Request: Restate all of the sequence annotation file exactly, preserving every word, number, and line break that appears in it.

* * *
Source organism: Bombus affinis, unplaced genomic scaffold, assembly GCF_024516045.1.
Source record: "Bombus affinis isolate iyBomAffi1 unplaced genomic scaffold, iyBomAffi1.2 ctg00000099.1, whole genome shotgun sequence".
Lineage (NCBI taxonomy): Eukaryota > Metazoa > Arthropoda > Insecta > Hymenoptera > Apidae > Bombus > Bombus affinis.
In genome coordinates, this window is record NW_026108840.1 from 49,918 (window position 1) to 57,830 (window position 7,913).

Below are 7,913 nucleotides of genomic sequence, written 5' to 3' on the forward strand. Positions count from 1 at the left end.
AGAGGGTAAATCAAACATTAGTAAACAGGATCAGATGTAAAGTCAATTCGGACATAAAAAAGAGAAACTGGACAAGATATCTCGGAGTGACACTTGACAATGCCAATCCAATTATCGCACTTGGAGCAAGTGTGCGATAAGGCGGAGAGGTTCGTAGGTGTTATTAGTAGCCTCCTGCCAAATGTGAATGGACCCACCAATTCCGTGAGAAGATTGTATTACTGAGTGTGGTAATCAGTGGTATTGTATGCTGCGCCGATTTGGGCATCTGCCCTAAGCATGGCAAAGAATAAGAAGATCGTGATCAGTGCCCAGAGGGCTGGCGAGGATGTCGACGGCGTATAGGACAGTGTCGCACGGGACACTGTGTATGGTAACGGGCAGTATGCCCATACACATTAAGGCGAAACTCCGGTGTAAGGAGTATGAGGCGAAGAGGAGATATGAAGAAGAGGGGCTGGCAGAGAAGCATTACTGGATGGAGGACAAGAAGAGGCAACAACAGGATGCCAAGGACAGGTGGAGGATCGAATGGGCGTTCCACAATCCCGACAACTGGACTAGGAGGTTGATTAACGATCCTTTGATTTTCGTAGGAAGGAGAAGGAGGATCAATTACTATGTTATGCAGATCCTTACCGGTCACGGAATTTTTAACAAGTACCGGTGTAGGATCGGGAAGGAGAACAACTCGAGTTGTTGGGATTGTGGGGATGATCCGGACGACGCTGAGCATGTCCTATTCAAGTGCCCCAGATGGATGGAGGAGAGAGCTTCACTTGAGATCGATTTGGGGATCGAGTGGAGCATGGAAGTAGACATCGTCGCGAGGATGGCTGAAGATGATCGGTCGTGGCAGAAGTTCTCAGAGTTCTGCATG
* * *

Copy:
Source organism: Bombus affinis, unplaced genomic scaffold, assembly GCF_024516045.1.
Source record: "Bombus affinis isolate iyBomAffi1 unplaced genomic scaffold, iyBomAffi1.2 ctg00000099.1, whole genome shotgun sequence".
Lineage (NCBI taxonomy): Eukaryota > Metazoa > Arthropoda > Insecta > Hymenoptera > Apidae > Bombus > Bombus affinis.
In genome coordinates, this window is record NW_026108840.1 from 49,918 (window position 1) to 57,830 (window position 7,913).

Below are 7,913 nucleotides of genomic sequence, written 5' to 3' on the forward strand. Positions count from 1 at the left end.
AGAGGGTAAATCAAACATTAGTAAACAGGATCAGATGTAAAGTCAATTCGGACATAAAAAAGAGAAACTGGACAAGATATCTCGGAGTGACACTTGACAATGCCAATCCAATTATCGCACTTGGAGCAAGTGTGCGATAAGGCGGAGAGGTTCGTAGGTGTTATTAGTAGCCTCCTGCCAAATGTGAATGGACCCACCAATTCCGTGAGAAGATTGTATTACTGAGTGTGGTAATCAGTGGTATTGTATGCTGCGCCGATTTGGGCATCTGCCCTAAGCATGGCAAAGAATAAGAAGATCGTGATCAGTGCCCAGAGGGCTGGCGAGGATGTCGACGGCGTATAGGACAGTGTCGCACGGGACACTGTGTATGGTAACGGGCAGTATGCCCATACACATTAAGGCGAAACTCCGGTGTAAGGAGTATGAGGCGAAGAGGAGATATGAAGAAGAGGGGCTGGCAGAGAAGCATTACTGGATGGAGGACAAGAAGAGGCAACAACAGGATGCCAAGGACAGGTGGAGGATCGAATGGGCGTTCCACAATCCCGACAACTGGACTAGGAGGTTGATTAACGATCCTTTGATTTTCGTAGGAAGGAGAAGGAGGATCAATTACTATGTTATGCAGATCCTTACCGGTCACGGAATTTTTAACAAGTACCGGTGTAGGATCGGGAAGGAGAACAACTCGAGTTGTTGGGATTGTGGGGATGATCCGGACGACGCTGAGCATGTCCTATTCAAGTGCCCCAGATGGATGGAGGAGAGAGCTTCACTTGAGATCGATTTGGGGATCGAGTGGAGCATGGAAGTAGACATCGTCGCGAGGATGGCTGAAGATGATCGGTCGTGGCAGAAGTTCTCAGAGTTCTGCATG